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Creating a rechargeable world has earned three scientists the 2019 Nobel Prize in chemistry.

John B. Goodenough of the University of Texas at Austin, M. Stanley Whittingham of Binghamton University in New York and Akira Yoshino of the Asahi Kasei Corporation in Tokyo and Meijo University in Nagoya, Japan, won for their contributions to developing lithium-ion batteries. 

These lightweight, rechargeable batteries power everything from portable electronics to electric cars and bicycles, and provide a way to store energy from renewable but transient energy sources, like sunlight and wind. 

“This battery has had a dramatic impact on our society,” Olof Ramström, a chemist at the University of Massachusetts Lowell and member of the 2019 Nobel Committee for chemistry, said October 9 during the announcement of the prize by the Royal Swedish Academy of Sciences in Stockholm. “It’s clear that the discoveries of our three laureates really made this possible. It’s really been to the very best benefit of humankind.” 


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These newly minted laureates will equally share the prize of 9 million Swedish kronor (about $900,000). Goodenough, age 97, is the oldest person to ever receive a Nobel Prize.

“John is an amazing scientist, with incredible intuition, and a great person, who has inspired generations of scientists and engineers with his positive attitude, honesty and boundless curiosity,” says Yang Shao-Horn, a chemist and engineer at MIT.

Batteries store electrical energy in the form of chemical energy, and have three main parts: two electrodes (the anode or negative electrode, and the cathode, positive) and the electrolyte, which helps ions move inside the battery. Chemical reactions at one end of the battery, in the anode, release electrons that travel through a circuit to the other end and are accepted by the cathode, forming a current that can power a flashlight, cell phone or car.

Alessandro Volta demonstrated the first electric battery in 1800, and scientists have been clamoring to build better batteries ever since — mostly by searching for anode materials that can release more electrons and for cathode materials that can better attract them.

In the 1970s, Whittingham began experimenting with lithium as an anode material, because it’s so lightweight, and it readily releases electrons and positively charged lithium ions. His rechargeable battery scheme used a cathode made of titanium disulfide, which contains many layers that can house lithium ions released from the anode. While working with the energy company Exxon, Whittingham combined lithium metal and titanium disulfide in a battery, creating the first lithium battery. His battery boasted 2 volts.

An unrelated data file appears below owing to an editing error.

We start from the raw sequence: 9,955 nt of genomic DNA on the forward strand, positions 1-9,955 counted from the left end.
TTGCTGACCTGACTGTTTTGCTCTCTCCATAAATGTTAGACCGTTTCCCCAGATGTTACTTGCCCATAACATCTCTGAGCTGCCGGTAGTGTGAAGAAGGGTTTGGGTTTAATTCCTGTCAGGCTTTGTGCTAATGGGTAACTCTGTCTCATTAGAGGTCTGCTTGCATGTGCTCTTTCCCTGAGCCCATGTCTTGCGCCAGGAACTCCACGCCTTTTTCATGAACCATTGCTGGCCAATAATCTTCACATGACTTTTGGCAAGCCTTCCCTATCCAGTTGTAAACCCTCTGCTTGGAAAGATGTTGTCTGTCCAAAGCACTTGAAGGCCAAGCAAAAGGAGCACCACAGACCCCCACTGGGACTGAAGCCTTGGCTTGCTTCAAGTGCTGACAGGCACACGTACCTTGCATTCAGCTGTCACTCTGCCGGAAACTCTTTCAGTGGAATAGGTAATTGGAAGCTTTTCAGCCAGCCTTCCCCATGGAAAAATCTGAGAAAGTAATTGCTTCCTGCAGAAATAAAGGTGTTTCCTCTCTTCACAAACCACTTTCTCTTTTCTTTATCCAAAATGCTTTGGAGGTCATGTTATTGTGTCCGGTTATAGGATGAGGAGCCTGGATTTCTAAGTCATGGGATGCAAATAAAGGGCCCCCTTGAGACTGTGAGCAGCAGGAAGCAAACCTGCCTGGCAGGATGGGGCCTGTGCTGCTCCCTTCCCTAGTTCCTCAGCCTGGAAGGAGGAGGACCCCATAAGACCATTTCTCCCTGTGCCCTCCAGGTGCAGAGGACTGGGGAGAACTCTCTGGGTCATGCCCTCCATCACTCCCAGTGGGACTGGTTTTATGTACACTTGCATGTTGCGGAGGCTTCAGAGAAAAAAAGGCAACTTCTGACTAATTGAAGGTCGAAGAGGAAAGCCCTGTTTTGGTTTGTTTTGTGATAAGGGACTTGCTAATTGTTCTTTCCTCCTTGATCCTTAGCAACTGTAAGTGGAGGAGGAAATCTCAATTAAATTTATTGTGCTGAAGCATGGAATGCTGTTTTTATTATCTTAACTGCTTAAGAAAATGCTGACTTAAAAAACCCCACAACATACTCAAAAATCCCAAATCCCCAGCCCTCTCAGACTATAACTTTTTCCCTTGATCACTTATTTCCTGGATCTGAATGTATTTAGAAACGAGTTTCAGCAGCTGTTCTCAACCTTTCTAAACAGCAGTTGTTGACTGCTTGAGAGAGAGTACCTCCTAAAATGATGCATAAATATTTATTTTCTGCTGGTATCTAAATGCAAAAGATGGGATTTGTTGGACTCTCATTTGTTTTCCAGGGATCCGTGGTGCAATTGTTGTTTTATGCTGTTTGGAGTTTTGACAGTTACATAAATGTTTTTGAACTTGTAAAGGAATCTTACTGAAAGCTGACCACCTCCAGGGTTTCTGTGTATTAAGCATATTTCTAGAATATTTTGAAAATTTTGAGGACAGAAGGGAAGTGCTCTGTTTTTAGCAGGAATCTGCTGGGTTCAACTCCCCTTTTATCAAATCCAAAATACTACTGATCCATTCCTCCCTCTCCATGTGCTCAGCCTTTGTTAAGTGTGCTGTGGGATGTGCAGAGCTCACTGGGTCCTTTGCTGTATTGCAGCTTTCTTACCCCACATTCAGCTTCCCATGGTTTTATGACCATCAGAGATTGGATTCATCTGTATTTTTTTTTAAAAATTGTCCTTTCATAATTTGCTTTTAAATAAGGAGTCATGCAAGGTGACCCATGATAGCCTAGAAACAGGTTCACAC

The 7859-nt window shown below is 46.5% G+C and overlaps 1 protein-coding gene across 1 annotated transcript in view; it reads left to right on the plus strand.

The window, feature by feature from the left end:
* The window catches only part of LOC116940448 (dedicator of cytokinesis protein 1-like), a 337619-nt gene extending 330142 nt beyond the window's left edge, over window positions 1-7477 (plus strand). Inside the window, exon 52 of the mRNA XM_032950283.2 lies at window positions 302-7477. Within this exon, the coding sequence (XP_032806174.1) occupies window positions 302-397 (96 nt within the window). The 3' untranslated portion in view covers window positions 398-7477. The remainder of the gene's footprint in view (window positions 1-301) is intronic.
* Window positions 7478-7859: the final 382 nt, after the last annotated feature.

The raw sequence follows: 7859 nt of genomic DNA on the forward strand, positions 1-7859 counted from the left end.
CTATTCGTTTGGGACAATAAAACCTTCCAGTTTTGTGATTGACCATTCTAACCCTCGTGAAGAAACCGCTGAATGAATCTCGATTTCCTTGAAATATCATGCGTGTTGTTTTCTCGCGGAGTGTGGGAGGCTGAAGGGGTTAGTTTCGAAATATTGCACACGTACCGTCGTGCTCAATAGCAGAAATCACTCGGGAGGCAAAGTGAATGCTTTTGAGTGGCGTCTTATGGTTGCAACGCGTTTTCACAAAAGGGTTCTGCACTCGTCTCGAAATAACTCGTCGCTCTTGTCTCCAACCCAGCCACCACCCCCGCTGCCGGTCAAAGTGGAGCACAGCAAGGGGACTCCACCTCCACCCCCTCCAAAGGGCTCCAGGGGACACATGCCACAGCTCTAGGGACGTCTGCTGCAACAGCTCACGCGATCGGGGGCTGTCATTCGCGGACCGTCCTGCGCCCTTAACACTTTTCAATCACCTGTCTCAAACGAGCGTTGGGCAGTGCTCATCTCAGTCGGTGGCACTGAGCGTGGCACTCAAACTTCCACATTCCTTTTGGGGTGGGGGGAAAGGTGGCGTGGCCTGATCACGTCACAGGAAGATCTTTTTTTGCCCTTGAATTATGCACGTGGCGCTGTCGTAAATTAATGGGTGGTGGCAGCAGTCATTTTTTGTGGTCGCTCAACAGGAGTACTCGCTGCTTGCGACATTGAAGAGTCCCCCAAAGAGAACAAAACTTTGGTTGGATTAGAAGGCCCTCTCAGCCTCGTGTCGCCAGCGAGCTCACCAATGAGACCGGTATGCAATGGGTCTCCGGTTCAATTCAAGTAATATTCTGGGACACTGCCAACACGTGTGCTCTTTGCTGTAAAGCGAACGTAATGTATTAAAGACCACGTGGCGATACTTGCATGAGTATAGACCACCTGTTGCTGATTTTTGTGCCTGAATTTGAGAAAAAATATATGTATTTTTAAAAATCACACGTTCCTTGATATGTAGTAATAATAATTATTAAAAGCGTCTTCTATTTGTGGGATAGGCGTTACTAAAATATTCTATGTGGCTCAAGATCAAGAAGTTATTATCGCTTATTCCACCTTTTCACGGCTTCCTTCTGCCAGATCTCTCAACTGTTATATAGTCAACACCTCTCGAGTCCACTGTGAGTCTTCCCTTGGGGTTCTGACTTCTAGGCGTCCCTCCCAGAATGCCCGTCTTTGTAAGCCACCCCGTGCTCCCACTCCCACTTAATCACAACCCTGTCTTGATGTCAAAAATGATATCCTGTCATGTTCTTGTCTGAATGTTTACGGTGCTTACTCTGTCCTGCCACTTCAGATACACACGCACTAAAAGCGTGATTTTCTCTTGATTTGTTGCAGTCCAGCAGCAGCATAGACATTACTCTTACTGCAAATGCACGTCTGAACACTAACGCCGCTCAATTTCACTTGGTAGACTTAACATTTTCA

Whittingham lithium-ion battery
M. Stanley Whittingham devised the first lithium-based rechargeable battery (illustrated), using a cathode of titanium disulfide. When this 2-volt battery was used, electrons from the metallic lithium anode flowed through a circuit to power an external device, while positive lithium ions flowed from the cathode through the electrolyte to the anode. There, the positive ions could snuggle between layers of the titanium disulfide. Recharging the battery forced these lithium ions to flow back across the battery to their starting positions in the anode.©Johan Jarnestad/The Royal Swedish Academy of Sciences
Whittingham lithium-ion battery
M. Stanley Whittingham devised the first lithium-based rechargeable battery (illustrated), using a cathode of titanium disulfide. When this 2-volt battery was used, electrons from the metallic lithium anode flowed through a circuit to power an external device, while positive lithium ions flowed from the cathode through the electrolyte to the anode. There, the positive ions could snuggle between layers of the titanium disulfide. Recharging the battery forced these lithium ions to flow back across the battery to their starting positions in the anode.©Johan Jarnestad/The Royal Swedish Academy of Sciences

But the lithium metal that comprised Whittingham’s original anode was liable to form defects called dendrites (SN: 10/26/17) that could cause a battery to short-circuit and explode. So developers added aluminum to the lithium anode and swapped out the electrolyte substance sandwiched between the anode and cathode to make a battery safer for everyday use.